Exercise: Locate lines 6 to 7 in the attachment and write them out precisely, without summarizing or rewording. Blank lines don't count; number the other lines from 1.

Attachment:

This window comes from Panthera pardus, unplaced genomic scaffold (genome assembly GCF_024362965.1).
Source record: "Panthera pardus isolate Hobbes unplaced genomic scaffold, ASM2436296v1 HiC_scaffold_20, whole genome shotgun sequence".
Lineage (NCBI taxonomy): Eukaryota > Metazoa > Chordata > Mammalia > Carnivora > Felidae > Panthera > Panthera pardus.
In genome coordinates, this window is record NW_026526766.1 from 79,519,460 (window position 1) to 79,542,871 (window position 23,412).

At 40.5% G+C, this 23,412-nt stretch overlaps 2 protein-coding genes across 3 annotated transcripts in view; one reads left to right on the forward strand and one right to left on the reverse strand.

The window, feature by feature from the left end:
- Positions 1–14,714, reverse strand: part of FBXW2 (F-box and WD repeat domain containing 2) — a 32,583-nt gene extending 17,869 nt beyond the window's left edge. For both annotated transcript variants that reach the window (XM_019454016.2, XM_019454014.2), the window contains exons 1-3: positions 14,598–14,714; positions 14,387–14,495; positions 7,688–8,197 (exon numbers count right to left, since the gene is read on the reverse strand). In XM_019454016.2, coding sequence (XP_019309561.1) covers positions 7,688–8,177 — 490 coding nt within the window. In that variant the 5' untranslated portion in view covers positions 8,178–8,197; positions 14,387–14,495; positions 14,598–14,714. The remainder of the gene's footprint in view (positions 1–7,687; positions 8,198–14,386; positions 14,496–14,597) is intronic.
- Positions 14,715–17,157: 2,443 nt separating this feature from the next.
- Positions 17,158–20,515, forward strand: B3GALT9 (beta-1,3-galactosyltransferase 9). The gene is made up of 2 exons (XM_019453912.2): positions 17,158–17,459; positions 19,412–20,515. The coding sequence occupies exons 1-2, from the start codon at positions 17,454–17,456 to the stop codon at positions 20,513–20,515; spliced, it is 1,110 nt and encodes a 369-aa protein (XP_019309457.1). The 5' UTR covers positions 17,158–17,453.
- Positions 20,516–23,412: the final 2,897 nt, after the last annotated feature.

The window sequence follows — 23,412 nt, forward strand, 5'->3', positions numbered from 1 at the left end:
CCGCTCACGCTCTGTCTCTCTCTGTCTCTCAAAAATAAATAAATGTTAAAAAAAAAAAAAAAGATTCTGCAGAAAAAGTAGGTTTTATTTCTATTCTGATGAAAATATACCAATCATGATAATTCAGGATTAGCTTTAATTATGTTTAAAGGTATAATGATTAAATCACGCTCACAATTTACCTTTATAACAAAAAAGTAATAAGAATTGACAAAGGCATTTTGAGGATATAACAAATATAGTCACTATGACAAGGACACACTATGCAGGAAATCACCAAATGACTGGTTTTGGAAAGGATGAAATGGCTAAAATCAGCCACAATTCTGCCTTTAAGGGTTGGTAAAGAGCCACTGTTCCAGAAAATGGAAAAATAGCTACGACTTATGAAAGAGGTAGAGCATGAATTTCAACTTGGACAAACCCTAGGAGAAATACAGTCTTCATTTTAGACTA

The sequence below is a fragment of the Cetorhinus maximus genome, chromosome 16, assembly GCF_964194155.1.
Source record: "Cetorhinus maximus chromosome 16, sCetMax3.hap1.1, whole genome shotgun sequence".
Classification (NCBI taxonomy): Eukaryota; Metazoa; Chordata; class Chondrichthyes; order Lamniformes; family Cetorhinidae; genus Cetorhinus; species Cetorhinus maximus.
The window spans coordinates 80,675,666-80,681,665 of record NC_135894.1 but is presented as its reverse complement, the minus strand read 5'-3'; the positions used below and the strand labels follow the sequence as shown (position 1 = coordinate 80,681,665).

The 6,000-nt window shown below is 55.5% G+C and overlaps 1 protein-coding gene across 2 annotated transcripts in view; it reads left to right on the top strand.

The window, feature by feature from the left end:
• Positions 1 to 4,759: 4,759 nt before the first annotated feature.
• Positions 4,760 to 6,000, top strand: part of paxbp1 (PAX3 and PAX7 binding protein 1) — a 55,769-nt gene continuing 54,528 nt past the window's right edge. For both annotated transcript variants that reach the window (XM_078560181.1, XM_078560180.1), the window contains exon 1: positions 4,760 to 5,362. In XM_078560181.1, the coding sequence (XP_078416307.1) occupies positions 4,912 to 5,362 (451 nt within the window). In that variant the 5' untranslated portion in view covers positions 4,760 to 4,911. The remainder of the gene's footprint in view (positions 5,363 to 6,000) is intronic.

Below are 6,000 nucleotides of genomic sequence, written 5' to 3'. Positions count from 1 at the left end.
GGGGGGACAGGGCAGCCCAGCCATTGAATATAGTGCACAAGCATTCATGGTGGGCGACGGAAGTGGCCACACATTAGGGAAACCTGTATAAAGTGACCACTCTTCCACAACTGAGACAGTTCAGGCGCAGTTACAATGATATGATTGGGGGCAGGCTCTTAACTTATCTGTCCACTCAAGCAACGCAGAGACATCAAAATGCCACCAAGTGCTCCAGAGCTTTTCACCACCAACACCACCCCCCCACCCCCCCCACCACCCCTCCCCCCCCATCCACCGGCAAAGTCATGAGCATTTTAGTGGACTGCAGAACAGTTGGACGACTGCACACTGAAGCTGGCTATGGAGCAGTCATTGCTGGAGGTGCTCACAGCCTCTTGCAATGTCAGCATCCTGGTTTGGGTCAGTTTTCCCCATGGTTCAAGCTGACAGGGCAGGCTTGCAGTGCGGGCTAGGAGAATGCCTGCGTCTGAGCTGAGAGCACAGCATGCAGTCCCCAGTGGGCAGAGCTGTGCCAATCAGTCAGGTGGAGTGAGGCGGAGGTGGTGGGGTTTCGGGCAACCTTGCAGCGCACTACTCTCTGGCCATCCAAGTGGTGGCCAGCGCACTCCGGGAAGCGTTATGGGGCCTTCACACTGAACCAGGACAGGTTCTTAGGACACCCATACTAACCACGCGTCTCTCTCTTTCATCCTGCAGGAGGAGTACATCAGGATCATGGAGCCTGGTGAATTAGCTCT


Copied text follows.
The window, feature by feature from the left end:
- Positions 1–14,714, reverse strand: part of FBXW2 (F-box and WD repeat domain containing 2) — a 32,583-nt gene extending 17,869 nt beyond the window's left edge. For both annotated transcript variants that reach the window (XM_019454016.2, XM_019454014.2), the window contains exons 1-3: positions 14,598–14,714; positions 14,387–14,495; positions 7,688–8,197 (exon numbers count right to left, since the gene is read on the reverse strand). In XM_019454016.2, coding sequence (XP_019309561.1) covers positions 7,688–8,177 — 490 coding nt within the window. In that variant the 5' untranslated portion in view covers positions 8,178–8,197; positions 14,387–14,495; positions 14,598–14,714. The remainder of the gene's footprint in view (positions 1–7,687; positions 8,198–14,386; positions 14,496–14,597) is intronic.